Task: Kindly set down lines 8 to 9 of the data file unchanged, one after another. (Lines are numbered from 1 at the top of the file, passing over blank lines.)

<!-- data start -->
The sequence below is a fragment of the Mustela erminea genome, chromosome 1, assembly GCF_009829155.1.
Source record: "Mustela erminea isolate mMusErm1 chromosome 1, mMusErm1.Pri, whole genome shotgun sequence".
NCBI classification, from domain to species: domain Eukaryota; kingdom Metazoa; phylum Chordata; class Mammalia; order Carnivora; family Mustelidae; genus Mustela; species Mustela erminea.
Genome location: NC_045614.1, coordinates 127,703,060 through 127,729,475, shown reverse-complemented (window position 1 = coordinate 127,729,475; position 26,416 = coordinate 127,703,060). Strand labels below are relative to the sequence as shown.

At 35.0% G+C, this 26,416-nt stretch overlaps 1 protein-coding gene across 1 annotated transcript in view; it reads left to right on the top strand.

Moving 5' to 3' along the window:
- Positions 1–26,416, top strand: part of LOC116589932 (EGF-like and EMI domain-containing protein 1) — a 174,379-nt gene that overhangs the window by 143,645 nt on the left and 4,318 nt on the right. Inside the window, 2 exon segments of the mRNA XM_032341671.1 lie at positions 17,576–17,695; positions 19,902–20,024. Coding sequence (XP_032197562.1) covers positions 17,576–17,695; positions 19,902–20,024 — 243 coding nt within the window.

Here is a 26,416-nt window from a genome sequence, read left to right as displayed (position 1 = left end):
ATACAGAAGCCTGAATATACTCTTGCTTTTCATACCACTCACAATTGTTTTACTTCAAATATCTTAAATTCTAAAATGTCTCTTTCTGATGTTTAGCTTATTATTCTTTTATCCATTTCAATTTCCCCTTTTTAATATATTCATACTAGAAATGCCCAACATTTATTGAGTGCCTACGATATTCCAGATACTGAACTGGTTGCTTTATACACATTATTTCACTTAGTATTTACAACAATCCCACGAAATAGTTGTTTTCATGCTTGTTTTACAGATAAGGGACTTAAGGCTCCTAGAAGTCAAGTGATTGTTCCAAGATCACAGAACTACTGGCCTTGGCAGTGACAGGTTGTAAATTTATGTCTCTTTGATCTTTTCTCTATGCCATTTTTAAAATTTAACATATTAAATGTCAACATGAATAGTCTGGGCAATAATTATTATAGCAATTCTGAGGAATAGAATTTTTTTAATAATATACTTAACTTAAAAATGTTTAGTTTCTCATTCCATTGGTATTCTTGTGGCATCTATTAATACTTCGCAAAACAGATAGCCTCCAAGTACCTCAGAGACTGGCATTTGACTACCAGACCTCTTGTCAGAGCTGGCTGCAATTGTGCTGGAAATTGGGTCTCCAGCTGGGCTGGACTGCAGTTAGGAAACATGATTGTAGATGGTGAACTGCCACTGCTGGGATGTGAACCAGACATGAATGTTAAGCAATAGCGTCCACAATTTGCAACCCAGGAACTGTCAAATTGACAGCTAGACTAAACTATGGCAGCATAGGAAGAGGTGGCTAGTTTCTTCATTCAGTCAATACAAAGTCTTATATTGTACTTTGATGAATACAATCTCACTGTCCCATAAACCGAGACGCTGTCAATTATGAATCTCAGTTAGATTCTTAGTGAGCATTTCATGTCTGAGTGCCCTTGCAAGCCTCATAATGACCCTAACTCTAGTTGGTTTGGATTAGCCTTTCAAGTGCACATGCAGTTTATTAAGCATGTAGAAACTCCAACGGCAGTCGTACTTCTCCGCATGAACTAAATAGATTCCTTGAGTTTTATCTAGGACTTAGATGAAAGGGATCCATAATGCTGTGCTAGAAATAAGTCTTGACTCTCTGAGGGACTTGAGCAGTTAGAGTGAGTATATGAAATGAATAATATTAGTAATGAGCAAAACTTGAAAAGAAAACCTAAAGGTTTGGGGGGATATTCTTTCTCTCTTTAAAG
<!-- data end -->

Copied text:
Here is a 26,416-nt window from a genome sequence, read left to right as displayed (position 1 = left end):
ATACAGAAGCCTGAATATACTCTTGCTTTTCATACCACTCACAATTGTTTTACTTCAAATATCTTAAATTCTAAAATGTCTCTTTCTGATGTTTAGCTTATTATTCTTTTATCCATTTCAATTTCCCCTTTTTAATATATTCATACTAGAAATGCCCAACATTTATTGAGTGCCTACGATATTCCAGATACTGAACTGGTTGCTTTATACACATTATTTCACTTAGTATTTACAACAATCCCACGAAATAGTTGTTTTCATGCTTGTTTTACAGATAAGGGACTTAAGGCTCCTAGAAGTCAAGTGATTGTTCCAAGATCACAGAACTACTGGCCTTGGCAGTGACAGGTTGTAAATTTATGTCTCTTTGATCTTTTCTCTATGCCATTTTTAAAATTTAACATATTAAATGTCAACATGAATAGTCTGGGCAATAATTATTATAGCAATTCTGAGGAATAGAATTTTTTTAATAATATACTTAACTTAAAAATGTTTAGTTTCTCATTCCATTGGTATTCTTGTGGCATCTATTAATACTTCGCAAAACAGATAGCCTCCAAGTACCTCAGAGACTGGCATTTGACTACCAGACCTCTTGTCAGAGCTGGCTGCAATTGTGCTGGAAATTGGGTCTCCAGCTGGGCTGGACTGCAGTTAGGAAACATGATTGTAGATGGTGAACTGCCACTGCTGGGATGTGAACCAGACATGAATGTTAAGCAATAGCGTCCACAATTTGCAACCCAGGAACTGTCAAATTGACAGCTAGACTAAACTATGGCAGCATAGGAAGAGGTGGCTAGTTTCTTCATTCAGTCAATACAAAGTCTTATATTGTACTTTGATGAATACAATCTCACTGTCCCATAAACCGAGACGCTGTCAATTATGAATCTCAGTTAGATTCTTAGTGAGCATTTCATGTCTGAGTGCCCTTGCAAGCCTCATAATGACCCTAACTCTAGTTGGTTTGGATTAGCCTTTCAAGTGCACATGCAGTTTATTAAGCATGTAGAAACTCCAACGGCAGTCGTACTTCTCCGCATGAACTAAATAGATTCCTTGAGTTTTATCTAGGACTTAGATGAAAGGGATCCATAATGCTGTGCTAGAAATAAGTCTTGACTCTCTGAGGGACTTGAGCAGTTAGAGTGAGTATATGAAATGAATAATATTAGTAATGAGCAAAACTTGAAAAGAAAACCTAAAGGTTTGGGGGGATATTCTTTCTCTCTTTAAAG